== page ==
Subsurface Utility Engineering

The inability to obtain reliable underground utility information has long been a troublesome problem for highway designers in the United States. Many States utilize consultants to identify the quality of subsurface utility information needed for highway plans, and to acquire and manage that level of information during the development of highway projects. This engineering practice is known as Subsurface Utility Engineering (SUE).


Subsurface Utility Engineering 

SUE is an engineering practice that has evolved considerably over the past few decades. The SUE process combines civil engineering, surveying, and geophysics. It utilizes several technologies, including vacuum excavation and surface geophysics. Its use has become a routine requirement on highway projects in many states.

Since 1991, the FHWA has been encouraging the use of SUE on Federal-aid and Federal Lands Highway projects as an integral part of the preliminary engineering process. Costs for SUE services are eligible for Federal participation.

The proper and successful use of SUE benefits both highway agencies and the impacted utilities in the following ways:

  • Unnecessary utility relocations are avoided. Accurate utility information is available to the highway designers early enough in the development of a project to design around many potential conflicts. This significantly:
    • Reduces costly relocations normally necessitated by highway construction projects.
    • Reduces delays to the project caused by waiting for utility work to be completed so highway construction can begin.
  • Unexpected conflicts with utilities are eliminated. The exact location of virtually all utilities can be determined and accurately shown on the construction plans. As a result:
    • Delays caused by redesign when construction cannot follow the original design due to utility conflicts are reduced.
    • Construction delays caused by cutting, damaging, or discovering unidentified utility lines are reduced.
    • Contractor claims for delays resulting from unexpected encounters with utilities are reduced.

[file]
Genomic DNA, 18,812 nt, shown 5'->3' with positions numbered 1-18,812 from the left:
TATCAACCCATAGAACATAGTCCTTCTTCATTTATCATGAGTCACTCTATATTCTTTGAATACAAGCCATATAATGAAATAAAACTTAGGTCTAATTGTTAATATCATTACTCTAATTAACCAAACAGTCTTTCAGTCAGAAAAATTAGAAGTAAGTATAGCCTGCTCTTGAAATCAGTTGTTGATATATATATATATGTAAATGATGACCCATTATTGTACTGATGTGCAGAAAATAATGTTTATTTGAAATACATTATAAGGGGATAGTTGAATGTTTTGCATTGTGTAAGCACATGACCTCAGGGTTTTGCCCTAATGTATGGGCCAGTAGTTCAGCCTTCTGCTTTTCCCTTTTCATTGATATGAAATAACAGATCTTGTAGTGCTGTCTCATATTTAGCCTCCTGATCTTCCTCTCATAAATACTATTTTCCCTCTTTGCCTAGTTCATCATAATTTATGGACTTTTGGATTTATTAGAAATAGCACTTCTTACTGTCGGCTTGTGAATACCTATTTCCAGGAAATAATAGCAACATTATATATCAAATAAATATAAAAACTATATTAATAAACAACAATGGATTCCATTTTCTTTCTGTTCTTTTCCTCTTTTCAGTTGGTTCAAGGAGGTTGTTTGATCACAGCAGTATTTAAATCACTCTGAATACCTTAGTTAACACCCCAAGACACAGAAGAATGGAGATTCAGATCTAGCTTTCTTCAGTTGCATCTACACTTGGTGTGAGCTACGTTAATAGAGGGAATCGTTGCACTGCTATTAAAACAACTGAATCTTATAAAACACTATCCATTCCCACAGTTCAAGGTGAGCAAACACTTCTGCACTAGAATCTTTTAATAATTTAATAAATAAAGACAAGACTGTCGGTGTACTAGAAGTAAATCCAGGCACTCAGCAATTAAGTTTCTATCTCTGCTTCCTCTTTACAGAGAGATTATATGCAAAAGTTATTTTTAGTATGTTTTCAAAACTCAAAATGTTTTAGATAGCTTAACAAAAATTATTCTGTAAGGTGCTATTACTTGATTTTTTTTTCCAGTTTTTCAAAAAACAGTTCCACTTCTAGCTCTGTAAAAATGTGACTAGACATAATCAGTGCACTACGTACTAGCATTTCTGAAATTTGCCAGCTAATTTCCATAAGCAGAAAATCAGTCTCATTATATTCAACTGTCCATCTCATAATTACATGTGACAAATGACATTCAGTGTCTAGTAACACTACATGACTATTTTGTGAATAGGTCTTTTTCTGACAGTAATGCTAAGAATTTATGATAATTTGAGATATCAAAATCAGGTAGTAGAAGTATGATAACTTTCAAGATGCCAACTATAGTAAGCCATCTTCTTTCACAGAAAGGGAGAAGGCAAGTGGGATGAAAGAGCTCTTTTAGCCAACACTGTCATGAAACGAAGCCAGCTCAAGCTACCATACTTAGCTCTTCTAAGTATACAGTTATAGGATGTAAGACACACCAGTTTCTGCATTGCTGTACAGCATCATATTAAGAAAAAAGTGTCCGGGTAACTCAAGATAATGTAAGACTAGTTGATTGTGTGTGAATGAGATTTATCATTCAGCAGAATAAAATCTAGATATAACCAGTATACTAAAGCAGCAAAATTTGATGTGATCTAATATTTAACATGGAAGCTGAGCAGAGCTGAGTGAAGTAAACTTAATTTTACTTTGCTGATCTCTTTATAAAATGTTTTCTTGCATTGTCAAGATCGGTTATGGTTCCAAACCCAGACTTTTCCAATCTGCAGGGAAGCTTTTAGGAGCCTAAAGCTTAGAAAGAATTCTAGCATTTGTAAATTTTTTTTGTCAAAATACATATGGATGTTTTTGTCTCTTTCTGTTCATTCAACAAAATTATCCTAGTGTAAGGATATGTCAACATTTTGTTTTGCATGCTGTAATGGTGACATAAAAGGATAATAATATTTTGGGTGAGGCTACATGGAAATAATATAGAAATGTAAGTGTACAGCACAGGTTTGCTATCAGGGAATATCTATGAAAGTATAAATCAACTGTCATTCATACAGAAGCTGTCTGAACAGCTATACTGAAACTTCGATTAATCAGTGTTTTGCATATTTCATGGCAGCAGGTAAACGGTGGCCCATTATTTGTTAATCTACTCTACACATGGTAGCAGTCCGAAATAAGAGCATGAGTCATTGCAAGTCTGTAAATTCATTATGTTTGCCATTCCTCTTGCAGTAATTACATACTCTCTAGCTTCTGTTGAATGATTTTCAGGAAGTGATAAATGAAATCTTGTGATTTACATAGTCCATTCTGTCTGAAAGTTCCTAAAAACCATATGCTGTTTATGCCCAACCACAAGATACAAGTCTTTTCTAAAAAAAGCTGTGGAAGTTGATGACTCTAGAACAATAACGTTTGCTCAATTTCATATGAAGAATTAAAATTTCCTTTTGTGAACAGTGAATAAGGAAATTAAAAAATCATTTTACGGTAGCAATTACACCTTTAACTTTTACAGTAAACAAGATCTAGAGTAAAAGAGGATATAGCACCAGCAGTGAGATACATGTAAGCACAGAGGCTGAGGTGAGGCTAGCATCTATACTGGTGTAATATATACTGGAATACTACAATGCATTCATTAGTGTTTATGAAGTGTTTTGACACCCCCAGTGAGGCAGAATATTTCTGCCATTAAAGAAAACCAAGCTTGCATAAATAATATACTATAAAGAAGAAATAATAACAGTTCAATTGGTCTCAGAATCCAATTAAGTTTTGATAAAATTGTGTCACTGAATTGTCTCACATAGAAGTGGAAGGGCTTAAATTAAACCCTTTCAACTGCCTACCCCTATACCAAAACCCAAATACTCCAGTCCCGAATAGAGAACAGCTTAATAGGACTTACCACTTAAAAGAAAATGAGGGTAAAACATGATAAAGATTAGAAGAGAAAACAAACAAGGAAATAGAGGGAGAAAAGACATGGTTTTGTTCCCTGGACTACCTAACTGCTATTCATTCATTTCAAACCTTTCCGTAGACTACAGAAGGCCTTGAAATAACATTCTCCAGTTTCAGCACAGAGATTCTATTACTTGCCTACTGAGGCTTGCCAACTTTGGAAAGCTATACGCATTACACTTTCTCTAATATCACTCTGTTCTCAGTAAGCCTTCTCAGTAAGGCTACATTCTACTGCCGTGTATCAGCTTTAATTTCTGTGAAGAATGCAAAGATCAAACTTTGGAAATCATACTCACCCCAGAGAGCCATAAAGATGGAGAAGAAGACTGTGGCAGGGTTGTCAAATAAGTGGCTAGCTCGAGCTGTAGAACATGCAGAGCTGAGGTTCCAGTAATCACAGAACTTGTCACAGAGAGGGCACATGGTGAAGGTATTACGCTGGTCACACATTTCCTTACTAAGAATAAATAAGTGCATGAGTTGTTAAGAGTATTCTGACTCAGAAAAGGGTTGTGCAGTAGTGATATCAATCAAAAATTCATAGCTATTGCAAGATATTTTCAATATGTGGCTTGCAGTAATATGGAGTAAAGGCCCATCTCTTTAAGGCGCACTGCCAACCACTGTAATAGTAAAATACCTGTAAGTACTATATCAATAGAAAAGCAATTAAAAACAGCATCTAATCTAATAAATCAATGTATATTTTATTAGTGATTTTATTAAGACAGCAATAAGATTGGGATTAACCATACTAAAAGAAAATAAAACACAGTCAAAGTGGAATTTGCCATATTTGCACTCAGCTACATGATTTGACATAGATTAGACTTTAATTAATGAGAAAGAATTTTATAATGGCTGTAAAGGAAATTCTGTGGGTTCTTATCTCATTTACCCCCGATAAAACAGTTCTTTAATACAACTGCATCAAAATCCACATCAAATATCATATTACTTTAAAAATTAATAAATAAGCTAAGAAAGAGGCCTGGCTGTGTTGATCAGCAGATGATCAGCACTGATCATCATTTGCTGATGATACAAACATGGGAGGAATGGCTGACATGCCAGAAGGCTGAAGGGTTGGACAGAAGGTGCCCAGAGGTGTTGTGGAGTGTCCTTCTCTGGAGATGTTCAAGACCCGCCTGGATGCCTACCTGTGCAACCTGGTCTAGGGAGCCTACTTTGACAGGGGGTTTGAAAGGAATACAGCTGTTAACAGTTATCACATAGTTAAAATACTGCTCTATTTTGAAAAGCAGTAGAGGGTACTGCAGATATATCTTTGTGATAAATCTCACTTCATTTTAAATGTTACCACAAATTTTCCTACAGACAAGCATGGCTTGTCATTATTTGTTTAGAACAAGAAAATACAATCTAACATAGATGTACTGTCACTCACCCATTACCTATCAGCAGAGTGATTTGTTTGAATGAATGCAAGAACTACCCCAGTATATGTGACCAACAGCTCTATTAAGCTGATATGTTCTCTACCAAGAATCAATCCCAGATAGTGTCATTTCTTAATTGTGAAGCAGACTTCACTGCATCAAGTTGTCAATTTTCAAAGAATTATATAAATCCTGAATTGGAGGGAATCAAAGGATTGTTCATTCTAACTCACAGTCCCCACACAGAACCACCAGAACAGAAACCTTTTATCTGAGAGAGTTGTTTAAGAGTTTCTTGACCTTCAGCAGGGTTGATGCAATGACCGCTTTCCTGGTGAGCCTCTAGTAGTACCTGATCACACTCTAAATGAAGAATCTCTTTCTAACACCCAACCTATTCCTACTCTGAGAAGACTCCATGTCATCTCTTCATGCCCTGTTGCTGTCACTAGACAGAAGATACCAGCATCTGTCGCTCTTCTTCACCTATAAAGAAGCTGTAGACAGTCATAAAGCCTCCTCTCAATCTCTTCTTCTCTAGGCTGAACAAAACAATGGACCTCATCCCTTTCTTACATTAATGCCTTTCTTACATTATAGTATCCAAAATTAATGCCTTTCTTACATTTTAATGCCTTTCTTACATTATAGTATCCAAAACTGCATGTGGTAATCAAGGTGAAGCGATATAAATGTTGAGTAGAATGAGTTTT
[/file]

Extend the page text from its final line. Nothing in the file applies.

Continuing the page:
• Safety is enhanced. When excavation or grading work can be shifted away from existing utilities, there is less possibility of damage to a utility that might result in personal injury, property damage, and releases of product into the environment.

SUE Standards and Definitions 

The American Society of Civil Engineers' (ASCE) Standard Guideline for the Collection and Depiction of Existing Subsurface Utility Data was published and distributed in 2003. The ASCE standard makes it very clear that SUE is a process, not a technology. It defines SUE as a branch of engineering practice that involves managing certain risks associated with:

  • utility mapping at appropriate quality levels,
  • utility coordination,
  • utility relocation design and coordination,
  • utility condition assessment,
  • communication of utility data to concerned parties,
  • utility relocation cost estimates,
  • implementation of utility accommodation policies, and
  • utility design.

These activities, combined with traditional records research and site surveys, and utilizing new technologies such as surface geophysical methods and non-destructive vacuum excavation, provide "quality levels" of information.

Quality level A

Quality Level A. QL-A, also known as "locating", is the highest level of accuracy presently available and involves the full use of the subsurface utility engineering services. It provides information for the precise plan and profile mapping of underground utilities through the nondestructive exposure of underground utilities, and also provides the type, size, condition, material and other characteristics of underground features.


Ultra Engineering Contractors, Inc. is a Quality Level A Subsurface Utility Engineering provider.







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